Georgia


wisdom justice moderation
In early 1861, Georgia joined the Confederacy and became a major theater of the Civil War. In December 1864, a large swathe of the state from Atlanta to Savannah was destroyed during General Sherman’s march to the sea. 18,253 Georgian soldiers died in service, roughly 1 in every 5 who served. In 1870, following reconstruction, Georgia became the last Confederate state restored to the union.

Private William E Doolittle

by Mark Doolittle

“A life done too soon”

William Doolittle was born in New York in 1840. He joined the 11th Georgia Infantry Co D in Atlanta Georgia on the 3rd of July 1861 signed up by Major Calhoun, he was 22 years old. He was latter reassigned to Co K which he stayed in until his death.

He was involved in the following battles:

  • Yorktown Siege( April 1862)
  • Lee’s Mill (April 16 1862)
  • Williamsburg ( May 5 1862)
  • Seven days Battles(June 25-July 1, 1862)
  • Garnett’s and Golding’s Farms (June 27-28, 1862)
  • Allen’s Farm (June 29 1862)
  • Malvern Hill (July 1, 1862)
  • Rappahannock Station ( August 23, 1862)
  • Thoroughfare Gap (August 28, 1862)
  • Second Battle of Manassas (August 28-30, 1862)
  • South Mountain (September1862)
  • Antietam (September 17, 1862)
  • and finally Fredericksburg (December 13, 1862)

It was Smallpox that finally took him off the battlefield his 5ft 5in body now ravaged with diseases, his black hair now streaked with gray from the stress of being in so many battles in such a short period of time.

As he lay dying in that Richmond Virginia Hospital his sunken blue eyes filled with tears from the pain, I can imagine him looking at his fellow soldiers suffering with him and thinking that each one there had something they shared, they each sweated beneath the same sun, looked up in wonder at the same one, and wept when it was all done for being done too soon, for being done too soon.

RIP Beloved Grandfather we will never forget you. SCV

Pvt. Calvin Douglas

By SCV Camp 1708, Scottsdale AZ

The 60th Infantry Regiment was organized during the spring of 1862 at Savannah, Georgia, by adding four companies to Stiles’ 4th Georgia Battalion. The battalion had been formed during the summer of 1861 with six companies and served at Hilton Head.

The men were recruited in the counties of Walker, Fannin, Whitfield, Bartow, Gilmer, and Dooly. Ordered to Virginia in May, it was placed under the command of Generals Lawton, John B. Gordon, and C.A. Evans.

The 60th was active in the campaigns to the Army of Northern Virginia from the Seven Days’ Battles to Cold Harbor, then was involved in Early’s Shenandoah Valley operations and the Appomattox Campaign. This regiment reported 42 casualties at Second Manassas, 59 at Sharpsburg, 78 at Fredericksburg, and 35 at Chancellorsville. It lost 6 killed and 16 wounded at Second Winchester and about fifteen percent of the 299 at Gettysburg.

On April 9, 1865, it surrendered with 5 officers and 85 men.

The field officers were Colonels Waters B. Jones and William H. Stiles, Sr., and Lieutenant Colonel Thomas J. Berry.

Dallas White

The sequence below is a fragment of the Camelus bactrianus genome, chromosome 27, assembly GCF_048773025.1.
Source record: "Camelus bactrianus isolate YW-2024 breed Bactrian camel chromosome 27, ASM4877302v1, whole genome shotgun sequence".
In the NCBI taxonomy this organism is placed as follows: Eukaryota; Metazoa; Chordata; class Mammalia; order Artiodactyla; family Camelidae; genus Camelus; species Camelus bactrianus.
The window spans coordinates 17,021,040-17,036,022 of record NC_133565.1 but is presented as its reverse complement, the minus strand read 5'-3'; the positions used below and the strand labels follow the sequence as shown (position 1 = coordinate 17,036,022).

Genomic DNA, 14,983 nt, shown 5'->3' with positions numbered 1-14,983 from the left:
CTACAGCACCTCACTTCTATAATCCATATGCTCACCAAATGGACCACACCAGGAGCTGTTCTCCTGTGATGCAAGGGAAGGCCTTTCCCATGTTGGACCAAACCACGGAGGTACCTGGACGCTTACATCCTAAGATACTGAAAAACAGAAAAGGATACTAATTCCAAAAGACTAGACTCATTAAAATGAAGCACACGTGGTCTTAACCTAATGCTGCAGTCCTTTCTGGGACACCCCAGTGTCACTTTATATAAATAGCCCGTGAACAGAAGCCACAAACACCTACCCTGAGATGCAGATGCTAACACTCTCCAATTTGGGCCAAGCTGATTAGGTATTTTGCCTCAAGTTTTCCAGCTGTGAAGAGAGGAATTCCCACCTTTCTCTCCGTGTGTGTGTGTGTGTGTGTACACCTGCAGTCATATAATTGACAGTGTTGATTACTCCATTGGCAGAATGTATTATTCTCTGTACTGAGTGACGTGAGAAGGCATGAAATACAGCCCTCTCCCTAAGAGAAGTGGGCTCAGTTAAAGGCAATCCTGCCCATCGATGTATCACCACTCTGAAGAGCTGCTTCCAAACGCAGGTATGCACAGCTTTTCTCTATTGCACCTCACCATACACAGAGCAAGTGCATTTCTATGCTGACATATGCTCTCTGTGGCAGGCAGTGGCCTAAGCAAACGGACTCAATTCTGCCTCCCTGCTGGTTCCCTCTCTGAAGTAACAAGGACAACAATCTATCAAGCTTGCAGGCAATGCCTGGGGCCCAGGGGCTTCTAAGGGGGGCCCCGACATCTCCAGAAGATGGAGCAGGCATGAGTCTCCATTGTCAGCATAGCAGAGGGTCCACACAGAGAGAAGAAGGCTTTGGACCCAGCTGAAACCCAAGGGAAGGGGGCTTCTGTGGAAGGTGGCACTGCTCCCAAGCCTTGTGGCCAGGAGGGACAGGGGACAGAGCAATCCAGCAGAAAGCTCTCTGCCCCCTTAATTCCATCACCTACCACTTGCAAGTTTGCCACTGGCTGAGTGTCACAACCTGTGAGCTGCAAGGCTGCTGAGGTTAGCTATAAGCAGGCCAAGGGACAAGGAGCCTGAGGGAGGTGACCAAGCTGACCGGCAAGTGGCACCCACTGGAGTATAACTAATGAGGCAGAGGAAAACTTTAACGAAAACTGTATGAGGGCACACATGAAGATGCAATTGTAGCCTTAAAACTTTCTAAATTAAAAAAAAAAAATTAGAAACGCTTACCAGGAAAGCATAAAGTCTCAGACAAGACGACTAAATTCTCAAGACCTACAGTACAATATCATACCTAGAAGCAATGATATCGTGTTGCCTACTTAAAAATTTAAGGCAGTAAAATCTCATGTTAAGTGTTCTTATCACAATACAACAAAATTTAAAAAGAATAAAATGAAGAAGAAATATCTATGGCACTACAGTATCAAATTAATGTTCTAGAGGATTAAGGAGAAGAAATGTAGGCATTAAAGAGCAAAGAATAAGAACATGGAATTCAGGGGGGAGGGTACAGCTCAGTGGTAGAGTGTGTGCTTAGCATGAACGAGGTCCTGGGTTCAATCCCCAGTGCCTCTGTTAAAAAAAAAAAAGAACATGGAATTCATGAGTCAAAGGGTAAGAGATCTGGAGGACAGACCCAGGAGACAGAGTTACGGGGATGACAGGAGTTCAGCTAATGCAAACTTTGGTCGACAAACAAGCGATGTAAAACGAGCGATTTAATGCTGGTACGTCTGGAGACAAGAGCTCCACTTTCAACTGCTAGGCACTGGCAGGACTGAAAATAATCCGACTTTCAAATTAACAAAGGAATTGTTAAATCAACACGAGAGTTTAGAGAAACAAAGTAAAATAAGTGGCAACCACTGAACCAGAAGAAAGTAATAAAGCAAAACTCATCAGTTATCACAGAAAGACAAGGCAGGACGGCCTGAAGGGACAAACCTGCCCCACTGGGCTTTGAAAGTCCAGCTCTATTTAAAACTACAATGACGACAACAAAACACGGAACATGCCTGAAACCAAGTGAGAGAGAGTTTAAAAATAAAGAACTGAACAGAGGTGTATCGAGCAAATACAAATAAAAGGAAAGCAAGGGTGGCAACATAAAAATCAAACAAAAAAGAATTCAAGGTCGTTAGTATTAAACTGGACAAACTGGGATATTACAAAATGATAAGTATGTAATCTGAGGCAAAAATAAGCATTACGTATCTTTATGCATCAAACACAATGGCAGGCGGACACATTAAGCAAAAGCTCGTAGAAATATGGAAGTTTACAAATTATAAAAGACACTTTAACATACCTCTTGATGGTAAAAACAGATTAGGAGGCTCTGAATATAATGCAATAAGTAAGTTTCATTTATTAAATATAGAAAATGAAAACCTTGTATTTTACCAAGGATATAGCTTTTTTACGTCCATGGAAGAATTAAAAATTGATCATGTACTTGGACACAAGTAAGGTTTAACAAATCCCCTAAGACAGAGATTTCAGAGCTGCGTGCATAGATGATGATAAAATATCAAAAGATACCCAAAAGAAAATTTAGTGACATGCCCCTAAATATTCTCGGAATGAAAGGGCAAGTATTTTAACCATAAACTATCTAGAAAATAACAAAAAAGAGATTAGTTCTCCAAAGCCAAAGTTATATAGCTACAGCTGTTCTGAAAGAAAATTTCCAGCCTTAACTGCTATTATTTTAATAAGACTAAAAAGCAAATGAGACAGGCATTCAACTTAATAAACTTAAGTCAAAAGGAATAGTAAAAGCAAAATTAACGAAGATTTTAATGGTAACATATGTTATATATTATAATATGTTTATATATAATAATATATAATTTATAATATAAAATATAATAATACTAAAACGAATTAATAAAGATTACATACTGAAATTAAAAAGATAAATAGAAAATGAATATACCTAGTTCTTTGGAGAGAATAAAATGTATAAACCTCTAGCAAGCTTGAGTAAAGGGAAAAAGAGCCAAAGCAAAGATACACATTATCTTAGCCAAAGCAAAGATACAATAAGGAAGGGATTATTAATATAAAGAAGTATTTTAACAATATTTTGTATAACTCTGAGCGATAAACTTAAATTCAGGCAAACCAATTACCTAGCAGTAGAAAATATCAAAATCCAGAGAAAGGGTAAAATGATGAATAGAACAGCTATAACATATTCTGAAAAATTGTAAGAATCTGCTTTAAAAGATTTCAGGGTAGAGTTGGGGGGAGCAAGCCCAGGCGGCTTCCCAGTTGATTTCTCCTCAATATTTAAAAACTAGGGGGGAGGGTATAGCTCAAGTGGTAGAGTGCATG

By SCV Camp 1708, Scottsdale AZ

Dallas White joined the 20th Infantry Regiment when it was formed at Columbus, Georgia, in May, 1861, and soon moved to Virginia where it was assigned to the Potomac District.

The men were from the counties of Muscogee, Jefferson, Cook, Harris, Wilkinson, Telfair, and Crawford. It served in General Early’s, Toombs’, and Benning’s Brigade, Army of Northern Virginia. In April, 1862, it had 560 effectives and fought with the army from the Seven Days’ Battles to Cold Harbor except when it was with Longstreet at Suffolk, Chickamauga, and Knoxville.

The unit endured the hardships for the Petersburg trenches south and north of the James River and later saw action around Appomattox. It sustained 76 casualties during the Seven Days’ Battles and 152 at Second Manassas. Of the 350 engaged at Gettysburg, more than thirty-five percent were disabled. The regiment lost 95 men from April 14 to May 6 and 54 from August 1 to December 31, 1864. It surrendered 18 officers and 191 men.

The field officers were Colonels John B. Cumming, John A. Jones, William D. Smith, and James D. Waddell; Lieutenant Colonel Eli M. Seago; and Majors John A. Coffee, William Graig, Roger L. Gamble, and Albert B. Ross.

1st Sgt. Alfred J, Bishop

By Kevin Brown

1ST SERGEANT ALFRED J. BISHOP – Co. G, 16TH BATTALION CAVALRY
GEORGIA STATE GUARDS

(click photos for larger view)

In July 7th 1863 Alfred J. Bishop Enlisted in Ellijay Georgia also known as Cherokee Georgia as a 1st Sergeant in Co. G, 16th Battalion Cavalry (State Guards) He went into state service on Aug 1, 1863, Gilmer Battalion, Georgia, under Major D. M. West Commanding. And Enrolled by Capt. E. M. Spriggs for a period of Six months.

Alfred brought his own horse, valued at $475 Confederate dollars.

And mustered out Feb. 1st , 1864.

Alfred was a school teacher & and according to Confederate military law, school teachers who met certain qualifications were exempt from service. The 1860 census for Gilmer County GA lists Alfred Bishop as a teacher. That may explain why was enlisted in this company instead of a command sent to fight in Tennessee, Mississippi or Virginia.

Alfred is my direct ancestor on My Fathers Side of the family.

Alfred Died In. 1891. And Is Buried In the town of Ellijay, In Gilmer County Georgia In The Jarrett Cemetery Next To Two Of His Sons J. Robb & John W (JW) Bishop

NOTE:

Alfred’s Brother Larkin, my long removed uncle, was also a Confederate Soldier, who served in North Carolinas 37th Infantry, He died the first year of the war. While fighting in Virginia.

A.C. Bishop

By Kevin Brown

The story of A.C. Bishop by Kevin Brown is currently being edited and will be posted as soon as it is available.

We thank Kevin Brown for his donation to the Confederate Heroes Website.